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Smithsonian’s Latino Museum Moves in with Foe of Affirmative Action


The Smithsonian Institution’s National Museum of the American Latino has promised to clarify that its undergraduate internship is open to all ethnicities — not just Latino students — after the museum was sued last month by a prominent opponent of the affirmative action who accused the program of “pro-Latin American discrimination.”

In a settlement agreement filed Tuesday, the Smithsonian agreed to add a statement to its claim that internship for undergraduate internship students is “equally open to students of all races and ethnicities” and officials “should not not give preference or restrict selection based on race or ethnicity. »

The suit, filed in February by conservative legal activist Edward Blum’s American Equal Rights Alliance, alleged that the internship gave preference to Latino students, in violation of the Constitution’s Equal Protection Clause.

“All students interested in this area of ​​museum studies should have the opportunity to compete for an internship without their race being a factor,” Blum said in a statement Wednesday. “Corporations, law firms, universities and cultural institutions must end these types of illegal and racist programs and policies. »

In an email, Smithsonian spokeswoman Linda St. Thomas said she would “let the settlement speak for itself” and declined further comment. In court documents, the museum said it never considered race when reviewing internship applications.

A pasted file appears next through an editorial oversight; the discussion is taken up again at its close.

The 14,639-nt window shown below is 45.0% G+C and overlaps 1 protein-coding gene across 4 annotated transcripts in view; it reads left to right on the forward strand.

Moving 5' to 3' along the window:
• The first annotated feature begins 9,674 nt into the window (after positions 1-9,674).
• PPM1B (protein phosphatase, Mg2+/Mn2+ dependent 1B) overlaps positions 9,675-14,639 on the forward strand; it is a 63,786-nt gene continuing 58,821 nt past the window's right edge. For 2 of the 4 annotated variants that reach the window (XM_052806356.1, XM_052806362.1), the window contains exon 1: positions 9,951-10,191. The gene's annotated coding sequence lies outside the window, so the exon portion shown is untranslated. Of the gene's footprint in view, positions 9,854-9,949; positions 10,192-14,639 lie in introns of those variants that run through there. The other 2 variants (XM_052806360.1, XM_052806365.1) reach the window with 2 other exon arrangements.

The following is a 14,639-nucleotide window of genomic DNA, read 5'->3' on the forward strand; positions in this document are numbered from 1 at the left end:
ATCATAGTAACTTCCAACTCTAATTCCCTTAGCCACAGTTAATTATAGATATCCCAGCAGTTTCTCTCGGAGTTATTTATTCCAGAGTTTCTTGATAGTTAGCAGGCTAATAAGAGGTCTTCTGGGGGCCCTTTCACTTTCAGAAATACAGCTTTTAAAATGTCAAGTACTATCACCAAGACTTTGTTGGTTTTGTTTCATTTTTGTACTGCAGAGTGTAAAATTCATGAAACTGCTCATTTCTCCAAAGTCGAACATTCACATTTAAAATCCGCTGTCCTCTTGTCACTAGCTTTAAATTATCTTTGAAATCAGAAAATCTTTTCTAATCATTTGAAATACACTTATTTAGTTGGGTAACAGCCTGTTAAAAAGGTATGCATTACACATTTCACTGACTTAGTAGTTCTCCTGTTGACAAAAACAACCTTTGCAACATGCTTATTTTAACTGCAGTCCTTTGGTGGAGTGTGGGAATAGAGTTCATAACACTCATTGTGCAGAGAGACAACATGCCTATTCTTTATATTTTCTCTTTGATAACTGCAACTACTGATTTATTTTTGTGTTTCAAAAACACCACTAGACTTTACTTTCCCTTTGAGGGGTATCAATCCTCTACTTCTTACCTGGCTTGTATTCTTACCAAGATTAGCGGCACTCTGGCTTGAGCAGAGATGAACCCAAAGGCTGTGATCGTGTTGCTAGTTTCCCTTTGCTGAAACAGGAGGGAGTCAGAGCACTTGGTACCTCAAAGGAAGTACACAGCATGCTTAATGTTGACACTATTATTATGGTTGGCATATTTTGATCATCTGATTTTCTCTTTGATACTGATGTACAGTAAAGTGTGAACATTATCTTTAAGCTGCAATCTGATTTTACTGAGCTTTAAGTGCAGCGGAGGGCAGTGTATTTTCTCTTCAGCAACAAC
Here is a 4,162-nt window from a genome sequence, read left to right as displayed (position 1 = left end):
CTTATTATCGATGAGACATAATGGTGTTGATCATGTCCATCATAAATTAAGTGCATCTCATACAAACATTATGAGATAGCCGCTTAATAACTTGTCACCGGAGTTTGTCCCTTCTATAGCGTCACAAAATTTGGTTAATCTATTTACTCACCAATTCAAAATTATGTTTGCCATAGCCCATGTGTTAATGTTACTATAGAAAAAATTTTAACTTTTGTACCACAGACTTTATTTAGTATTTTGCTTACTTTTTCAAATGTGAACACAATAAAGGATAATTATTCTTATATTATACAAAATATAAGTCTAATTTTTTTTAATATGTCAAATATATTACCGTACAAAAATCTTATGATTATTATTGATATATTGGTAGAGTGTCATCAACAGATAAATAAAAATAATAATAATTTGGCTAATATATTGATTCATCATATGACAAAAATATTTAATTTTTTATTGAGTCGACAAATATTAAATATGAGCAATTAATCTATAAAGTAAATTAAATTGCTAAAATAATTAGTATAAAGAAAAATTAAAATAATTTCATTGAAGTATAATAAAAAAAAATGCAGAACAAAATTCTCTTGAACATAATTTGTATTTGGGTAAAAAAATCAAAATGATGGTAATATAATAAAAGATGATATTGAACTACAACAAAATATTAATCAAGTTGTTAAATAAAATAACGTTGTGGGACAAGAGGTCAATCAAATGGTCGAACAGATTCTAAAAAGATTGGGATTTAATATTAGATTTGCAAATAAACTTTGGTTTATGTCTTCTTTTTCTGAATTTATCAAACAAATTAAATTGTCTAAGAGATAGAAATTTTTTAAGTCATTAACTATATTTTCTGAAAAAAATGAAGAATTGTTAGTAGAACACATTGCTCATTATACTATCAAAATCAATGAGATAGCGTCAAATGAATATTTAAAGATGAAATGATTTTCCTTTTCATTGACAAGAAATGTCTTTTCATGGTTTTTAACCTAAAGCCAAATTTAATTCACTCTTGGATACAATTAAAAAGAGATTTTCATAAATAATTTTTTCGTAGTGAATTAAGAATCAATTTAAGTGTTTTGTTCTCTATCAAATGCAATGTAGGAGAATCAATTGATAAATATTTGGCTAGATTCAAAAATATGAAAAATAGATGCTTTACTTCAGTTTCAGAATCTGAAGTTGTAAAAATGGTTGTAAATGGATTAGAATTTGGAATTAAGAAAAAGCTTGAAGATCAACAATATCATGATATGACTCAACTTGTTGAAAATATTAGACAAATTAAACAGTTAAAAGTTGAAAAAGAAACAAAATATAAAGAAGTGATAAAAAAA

Federal diversity efforts have come under fire in recent years, particularly since the Supreme Court last year upended race-conscious college admissions. In March, a federal judge in Texas ruled that the Minority Business Development Agency, a federal program created 55 years ago to help minority-owned businesses access capital and government contracts, could not limit its services to only Blacks, Latinos and other racial minorities. Last year, the Small Business Administration was forced to overhaul a program for minority entrepreneurs after a Tennessee judge ruled that it could not admit businesses based on race.

Last week, the U.S. House of Representatives’ Office of Diversity and Inclusion, created in 2020 to build a workforce reflective of the nation’s demographic makeup, was disbanded as part of the plan government spending bill promulgated on Saturday.


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